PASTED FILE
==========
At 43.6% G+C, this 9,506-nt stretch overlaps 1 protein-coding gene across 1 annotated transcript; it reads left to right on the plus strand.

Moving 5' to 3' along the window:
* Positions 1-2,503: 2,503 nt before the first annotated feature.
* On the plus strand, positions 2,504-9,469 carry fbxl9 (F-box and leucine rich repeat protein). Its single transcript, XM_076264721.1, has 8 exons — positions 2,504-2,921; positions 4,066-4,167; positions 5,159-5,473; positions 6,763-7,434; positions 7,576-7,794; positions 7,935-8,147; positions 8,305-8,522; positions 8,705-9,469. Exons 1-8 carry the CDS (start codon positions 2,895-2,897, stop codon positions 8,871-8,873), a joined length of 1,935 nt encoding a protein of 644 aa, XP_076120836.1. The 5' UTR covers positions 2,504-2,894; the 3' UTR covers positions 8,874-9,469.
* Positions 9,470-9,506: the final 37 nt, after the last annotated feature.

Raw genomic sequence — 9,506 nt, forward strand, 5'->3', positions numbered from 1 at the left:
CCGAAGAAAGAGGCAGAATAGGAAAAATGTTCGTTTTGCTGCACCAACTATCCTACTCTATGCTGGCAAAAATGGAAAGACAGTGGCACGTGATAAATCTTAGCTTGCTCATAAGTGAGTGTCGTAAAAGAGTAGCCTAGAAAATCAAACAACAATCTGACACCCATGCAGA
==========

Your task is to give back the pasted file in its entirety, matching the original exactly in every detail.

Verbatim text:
At 43.6% G+C, this 9,506-nt stretch overlaps 1 protein-coding gene across 1 annotated transcript; it reads left to right on the plus strand.

Moving 5' to 3' along the window:
* Positions 1-2,503: 2,503 nt before the first annotated feature.
* On the plus strand, positions 2,504-9,469 carry fbxl9 (F-box and leucine rich repeat protein). Its single transcript, XM_076264721.1, has 8 exons — positions 2,504-2,921; positions 4,066-4,167; positions 5,159-5,473; positions 6,763-7,434; positions 7,576-7,794; positions 7,935-8,147; positions 8,305-8,522; positions 8,705-9,469. Exons 1-8 carry the CDS (start codon positions 2,895-2,897, stop codon positions 8,871-8,873), a joined length of 1,935 nt encoding a protein of 644 aa, XP_076120836.1. The 5' UTR covers positions 2,504-2,894; the 3' UTR covers positions 8,874-9,469.
* Positions 9,470-9,506: the final 37 nt, after the last annotated feature.

Raw genomic sequence — 9,506 nt, forward strand, 5'->3', positions numbered from 1 at the left:
CCGAAGAAAGAGGCAGAATAGGAAAAATGTTCGTTTTGCTGCACCAACTATCCTACTCTATGCTGGCAAAAATGGAAAGACAGTGGCACGTGATAAATCTTAGCTTGCTCATAAGTGAGTGTCGTAAAAGAGTAGCCTAGAAAATCAAACAACAATCTGACACCCATGCAGA